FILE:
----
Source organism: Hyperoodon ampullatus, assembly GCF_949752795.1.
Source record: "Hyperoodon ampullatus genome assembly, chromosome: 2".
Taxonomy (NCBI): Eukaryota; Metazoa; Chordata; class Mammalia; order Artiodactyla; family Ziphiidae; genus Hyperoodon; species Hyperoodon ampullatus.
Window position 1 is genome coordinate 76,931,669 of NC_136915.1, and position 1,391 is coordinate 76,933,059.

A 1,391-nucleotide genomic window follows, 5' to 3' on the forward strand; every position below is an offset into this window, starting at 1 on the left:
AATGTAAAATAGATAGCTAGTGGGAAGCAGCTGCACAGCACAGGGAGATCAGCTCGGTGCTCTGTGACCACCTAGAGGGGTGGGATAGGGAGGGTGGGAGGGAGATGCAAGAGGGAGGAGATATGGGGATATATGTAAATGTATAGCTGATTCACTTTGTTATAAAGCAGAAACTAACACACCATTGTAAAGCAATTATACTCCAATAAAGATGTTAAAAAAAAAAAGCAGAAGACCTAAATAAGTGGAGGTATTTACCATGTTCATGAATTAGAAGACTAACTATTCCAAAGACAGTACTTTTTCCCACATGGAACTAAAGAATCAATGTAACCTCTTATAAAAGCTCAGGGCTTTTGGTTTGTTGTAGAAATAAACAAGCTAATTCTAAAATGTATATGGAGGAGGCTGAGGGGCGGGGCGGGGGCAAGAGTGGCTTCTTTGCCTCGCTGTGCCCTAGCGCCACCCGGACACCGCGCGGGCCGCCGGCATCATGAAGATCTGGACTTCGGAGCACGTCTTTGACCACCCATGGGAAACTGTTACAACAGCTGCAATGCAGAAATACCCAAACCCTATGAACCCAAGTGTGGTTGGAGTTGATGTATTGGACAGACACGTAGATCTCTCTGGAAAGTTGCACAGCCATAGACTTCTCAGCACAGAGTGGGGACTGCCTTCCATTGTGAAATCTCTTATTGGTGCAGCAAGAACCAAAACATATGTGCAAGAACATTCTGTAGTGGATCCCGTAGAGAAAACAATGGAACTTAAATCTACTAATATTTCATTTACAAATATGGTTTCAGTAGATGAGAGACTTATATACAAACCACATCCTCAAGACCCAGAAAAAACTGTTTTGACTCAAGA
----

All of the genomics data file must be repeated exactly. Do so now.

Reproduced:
Source organism: Hyperoodon ampullatus, assembly GCF_949752795.1.
Source record: "Hyperoodon ampullatus genome assembly, chromosome: 2".
Taxonomy (NCBI): Eukaryota; Metazoa; Chordata; class Mammalia; order Artiodactyla; family Ziphiidae; genus Hyperoodon; species Hyperoodon ampullatus.
Window position 1 is genome coordinate 76,931,669 of NC_136915.1, and position 1,391 is coordinate 76,933,059.

A 1,391-nucleotide genomic window follows, 5' to 3' on the forward strand; every position below is an offset into this window, starting at 1 on the left:
AATGTAAAATAGATAGCTAGTGGGAAGCAGCTGCACAGCACAGGGAGATCAGCTCGGTGCTCTGTGACCACCTAGAGGGGTGGGATAGGGAGGGTGGGAGGGAGATGCAAGAGGGAGGAGATATGGGGATATATGTAAATGTATAGCTGATTCACTTTGTTATAAAGCAGAAACTAACACACCATTGTAAAGCAATTATACTCCAATAAAGATGTTAAAAAAAAAAAGCAGAAGACCTAAATAAGTGGAGGTATTTACCATGTTCATGAATTAGAAGACTAACTATTCCAAAGACAGTACTTTTTCCCACATGGAACTAAAGAATCAATGTAACCTCTTATAAAAGCTCAGGGCTTTTGGTTTGTTGTAGAAATAAACAAGCTAATTCTAAAATGTATATGGAGGAGGCTGAGGGGCGGGGCGGGGGCAAGAGTGGCTTCTTTGCCTCGCTGTGCCCTAGCGCCACCCGGACACCGCGCGGGCCGCCGGCATCATGAAGATCTGGACTTCGGAGCACGTCTTTGACCACCCATGGGAAACTGTTACAACAGCTGCAATGCAGAAATACCCAAACCCTATGAACCCAAGTGTGGTTGGAGTTGATGTATTGGACAGACACGTAGATCTCTCTGGAAAGTTGCACAGCCATAGACTTCTCAGCACAGAGTGGGGACTGCCTTCCATTGTGAAATCTCTTATTGGTGCAGCAAGAACCAAAACATATGTGCAAGAACATTCTGTAGTGGATCCCGTAGAGAAAACAATGGAACTTAAATCTACTAATATTTCATTTACAAATATGGTTTCAGTAGATGAGAGACTTATATACAAACCACATCCTCAAGACCCAGAAAAAACTGTTTTGACTCAAGA